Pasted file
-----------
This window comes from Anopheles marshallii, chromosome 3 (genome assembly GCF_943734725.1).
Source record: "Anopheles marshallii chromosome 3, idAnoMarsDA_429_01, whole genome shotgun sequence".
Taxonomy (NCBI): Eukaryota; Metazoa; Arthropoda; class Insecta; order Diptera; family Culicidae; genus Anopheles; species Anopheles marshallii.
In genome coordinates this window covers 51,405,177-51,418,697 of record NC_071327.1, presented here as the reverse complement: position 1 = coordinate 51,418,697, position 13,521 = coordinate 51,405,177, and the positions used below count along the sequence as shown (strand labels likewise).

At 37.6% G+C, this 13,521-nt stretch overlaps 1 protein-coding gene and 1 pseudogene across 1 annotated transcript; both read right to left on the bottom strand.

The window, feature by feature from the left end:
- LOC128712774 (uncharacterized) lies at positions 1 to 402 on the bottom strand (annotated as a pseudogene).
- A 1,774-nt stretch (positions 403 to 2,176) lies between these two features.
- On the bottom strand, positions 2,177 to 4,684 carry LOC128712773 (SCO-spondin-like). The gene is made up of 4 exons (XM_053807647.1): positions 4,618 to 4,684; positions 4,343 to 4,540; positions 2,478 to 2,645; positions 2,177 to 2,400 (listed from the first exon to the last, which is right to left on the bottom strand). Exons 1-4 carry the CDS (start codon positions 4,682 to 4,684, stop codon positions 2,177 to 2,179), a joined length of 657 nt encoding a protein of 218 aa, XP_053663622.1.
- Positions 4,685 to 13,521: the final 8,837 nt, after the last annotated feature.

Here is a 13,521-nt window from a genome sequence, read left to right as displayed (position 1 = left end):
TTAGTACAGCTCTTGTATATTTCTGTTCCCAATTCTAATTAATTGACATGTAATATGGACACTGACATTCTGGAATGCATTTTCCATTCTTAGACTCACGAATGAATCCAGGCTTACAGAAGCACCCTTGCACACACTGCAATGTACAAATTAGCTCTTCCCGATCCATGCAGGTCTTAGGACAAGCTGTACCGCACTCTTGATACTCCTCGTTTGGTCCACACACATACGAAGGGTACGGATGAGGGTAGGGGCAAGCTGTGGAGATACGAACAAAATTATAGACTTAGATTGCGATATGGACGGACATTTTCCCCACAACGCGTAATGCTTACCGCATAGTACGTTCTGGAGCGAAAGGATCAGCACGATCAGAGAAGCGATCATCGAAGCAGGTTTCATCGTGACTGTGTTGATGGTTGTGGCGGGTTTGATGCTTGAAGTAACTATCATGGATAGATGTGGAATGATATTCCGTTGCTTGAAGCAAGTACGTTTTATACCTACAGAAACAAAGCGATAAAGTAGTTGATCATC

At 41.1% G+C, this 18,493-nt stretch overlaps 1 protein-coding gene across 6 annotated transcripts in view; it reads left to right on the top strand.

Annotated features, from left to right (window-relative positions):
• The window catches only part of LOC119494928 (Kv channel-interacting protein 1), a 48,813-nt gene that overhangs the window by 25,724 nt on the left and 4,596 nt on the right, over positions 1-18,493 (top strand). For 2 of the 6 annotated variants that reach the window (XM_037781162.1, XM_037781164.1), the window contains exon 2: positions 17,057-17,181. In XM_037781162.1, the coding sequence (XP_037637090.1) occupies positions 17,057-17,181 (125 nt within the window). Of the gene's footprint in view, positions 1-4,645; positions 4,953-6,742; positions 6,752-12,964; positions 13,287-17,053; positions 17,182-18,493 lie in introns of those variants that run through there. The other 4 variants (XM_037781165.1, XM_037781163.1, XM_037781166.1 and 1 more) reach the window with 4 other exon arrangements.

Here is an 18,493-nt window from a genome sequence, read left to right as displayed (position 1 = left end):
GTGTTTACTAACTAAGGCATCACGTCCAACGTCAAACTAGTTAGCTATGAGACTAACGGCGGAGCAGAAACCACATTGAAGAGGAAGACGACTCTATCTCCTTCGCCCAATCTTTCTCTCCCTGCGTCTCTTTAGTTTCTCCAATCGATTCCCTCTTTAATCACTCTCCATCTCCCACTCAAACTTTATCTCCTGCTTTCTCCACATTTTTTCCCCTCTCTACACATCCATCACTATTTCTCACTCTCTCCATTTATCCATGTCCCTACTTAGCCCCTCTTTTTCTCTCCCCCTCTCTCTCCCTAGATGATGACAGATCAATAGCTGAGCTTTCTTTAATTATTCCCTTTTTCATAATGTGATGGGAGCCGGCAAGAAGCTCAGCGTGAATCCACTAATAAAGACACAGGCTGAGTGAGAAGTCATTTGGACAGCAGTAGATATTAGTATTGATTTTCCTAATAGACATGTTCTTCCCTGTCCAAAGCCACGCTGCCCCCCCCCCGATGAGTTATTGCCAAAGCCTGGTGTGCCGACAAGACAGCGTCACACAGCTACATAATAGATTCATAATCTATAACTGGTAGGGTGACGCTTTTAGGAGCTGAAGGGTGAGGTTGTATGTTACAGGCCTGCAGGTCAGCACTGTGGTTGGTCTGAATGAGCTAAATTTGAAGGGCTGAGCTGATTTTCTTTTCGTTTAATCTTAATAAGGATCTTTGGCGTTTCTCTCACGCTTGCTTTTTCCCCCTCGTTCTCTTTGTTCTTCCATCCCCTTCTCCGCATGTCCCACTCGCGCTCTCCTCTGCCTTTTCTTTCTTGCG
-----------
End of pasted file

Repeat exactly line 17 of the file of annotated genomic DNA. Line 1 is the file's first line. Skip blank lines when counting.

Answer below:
GTGTTTACTAACTAAGGCATCACGTCCAACGTCAAACTAGTTAGCTATGAGACTAACGGCGGAGCAGAAACCACATTGAAGAGGAAGACGACTCTATCTCCTTCGCCCAATCTTTCTCTCCCTGCGTCTCTTTAGTTTCTCCAATCGATTCCCTCTTTAATCACTCTCCATCTCCCACTCAAACTTTATCTCCTGCTTTCTCCACATTTTTTCCCCTCTCTACACATCCATCACTATTTCTCACTCTCTCCATTTATCCATGTCCCTACTTAGCCCCTCTTTTTCTCTCCCCCTCTCTCTCCCTAGATGATGACAGATCAATAGCTGAGCTTTCTTTAATTATTCCCTTTTTCATAATGTGATGGGAGCCGGCAAGAAGCTCAGCGTGAATCCACTAATAAAGACACAGGCTGAGTGAGAAGTCATTTGGACAGCAGTAGATATTAGTATTGATTTTCCTAATAGACATGTTCTTCCCTGTCCAAAGCCACGCTGCCCCCCCCCCGATGAGTTATTGCCAAAGCCTGGTGTGCCGACAAGACAGCGTCACACAGCTACATAATAGATTCATAATCTATAACTGGTAGGGTGACGCTTTTAGGAGCTGAAGGGTGAGGTTGTATGTTACAGGCCTGCAGGTCAGCACTGTGGTTGGTCTGAATGAGCTAAATTTGAAGGGCTGAGCTGATTTTCTTTTCGTTTAATCTTAATAAGGATCTTTGGCGTTTCTCTCACGCTTGCTTTTTCCCCCTCGTTCTCTTTGTTCTTCCATCCCCTTCTCCGCATGTCCCACTCGCGCTCTCCTCTGCCTTTTCTTTCTTGCG